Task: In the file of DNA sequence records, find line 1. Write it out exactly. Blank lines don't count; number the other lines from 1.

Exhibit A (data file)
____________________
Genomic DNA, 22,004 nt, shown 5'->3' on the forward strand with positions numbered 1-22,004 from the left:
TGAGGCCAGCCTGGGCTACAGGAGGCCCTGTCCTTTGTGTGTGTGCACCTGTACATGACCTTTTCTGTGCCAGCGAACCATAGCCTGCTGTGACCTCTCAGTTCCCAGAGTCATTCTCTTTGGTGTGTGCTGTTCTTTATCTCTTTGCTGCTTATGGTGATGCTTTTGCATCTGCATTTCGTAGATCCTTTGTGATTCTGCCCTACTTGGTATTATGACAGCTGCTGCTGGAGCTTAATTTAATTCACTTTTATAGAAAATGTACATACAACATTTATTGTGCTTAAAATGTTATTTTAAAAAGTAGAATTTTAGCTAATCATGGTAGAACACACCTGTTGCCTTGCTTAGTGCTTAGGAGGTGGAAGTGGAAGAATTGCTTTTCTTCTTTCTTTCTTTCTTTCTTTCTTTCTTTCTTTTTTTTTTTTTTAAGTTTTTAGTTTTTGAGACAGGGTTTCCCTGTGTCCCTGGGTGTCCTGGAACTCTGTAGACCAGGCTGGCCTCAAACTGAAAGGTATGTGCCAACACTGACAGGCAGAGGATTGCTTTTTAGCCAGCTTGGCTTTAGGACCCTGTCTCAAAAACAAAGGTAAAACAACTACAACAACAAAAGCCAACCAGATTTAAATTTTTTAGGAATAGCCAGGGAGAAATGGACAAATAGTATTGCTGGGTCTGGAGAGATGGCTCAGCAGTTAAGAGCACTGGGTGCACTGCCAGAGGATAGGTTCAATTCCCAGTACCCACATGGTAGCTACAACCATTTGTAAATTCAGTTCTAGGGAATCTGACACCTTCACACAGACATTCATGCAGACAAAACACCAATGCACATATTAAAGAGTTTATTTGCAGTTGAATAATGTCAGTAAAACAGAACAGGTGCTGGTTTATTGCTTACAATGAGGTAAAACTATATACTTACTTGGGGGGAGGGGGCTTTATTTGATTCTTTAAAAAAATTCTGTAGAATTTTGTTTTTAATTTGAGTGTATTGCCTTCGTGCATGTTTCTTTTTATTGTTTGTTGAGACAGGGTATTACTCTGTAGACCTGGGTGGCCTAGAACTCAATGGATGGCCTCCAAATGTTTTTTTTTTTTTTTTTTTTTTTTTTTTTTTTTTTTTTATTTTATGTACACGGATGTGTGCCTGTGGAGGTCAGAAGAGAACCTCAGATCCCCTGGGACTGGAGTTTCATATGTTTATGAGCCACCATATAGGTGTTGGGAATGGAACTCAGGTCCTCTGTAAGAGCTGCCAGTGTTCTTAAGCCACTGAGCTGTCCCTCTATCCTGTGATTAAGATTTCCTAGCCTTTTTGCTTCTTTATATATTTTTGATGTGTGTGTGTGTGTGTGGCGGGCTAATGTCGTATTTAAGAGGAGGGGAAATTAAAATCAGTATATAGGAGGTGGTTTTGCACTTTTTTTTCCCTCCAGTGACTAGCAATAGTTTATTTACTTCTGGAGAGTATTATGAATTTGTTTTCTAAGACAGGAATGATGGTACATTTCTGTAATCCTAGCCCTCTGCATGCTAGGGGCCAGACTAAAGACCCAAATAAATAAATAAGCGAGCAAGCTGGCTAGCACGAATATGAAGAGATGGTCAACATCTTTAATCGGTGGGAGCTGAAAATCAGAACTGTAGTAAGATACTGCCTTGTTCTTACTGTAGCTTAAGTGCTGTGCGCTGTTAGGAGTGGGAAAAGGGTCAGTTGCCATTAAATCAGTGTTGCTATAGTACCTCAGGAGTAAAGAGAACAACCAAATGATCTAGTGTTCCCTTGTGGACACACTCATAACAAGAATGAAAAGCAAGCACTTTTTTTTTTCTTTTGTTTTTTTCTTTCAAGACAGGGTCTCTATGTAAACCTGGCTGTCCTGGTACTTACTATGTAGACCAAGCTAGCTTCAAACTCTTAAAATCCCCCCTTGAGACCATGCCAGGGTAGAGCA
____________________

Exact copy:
Genomic DNA, 22,004 nt, shown 5'->3' on the forward strand with positions numbered 1-22,004 from the left: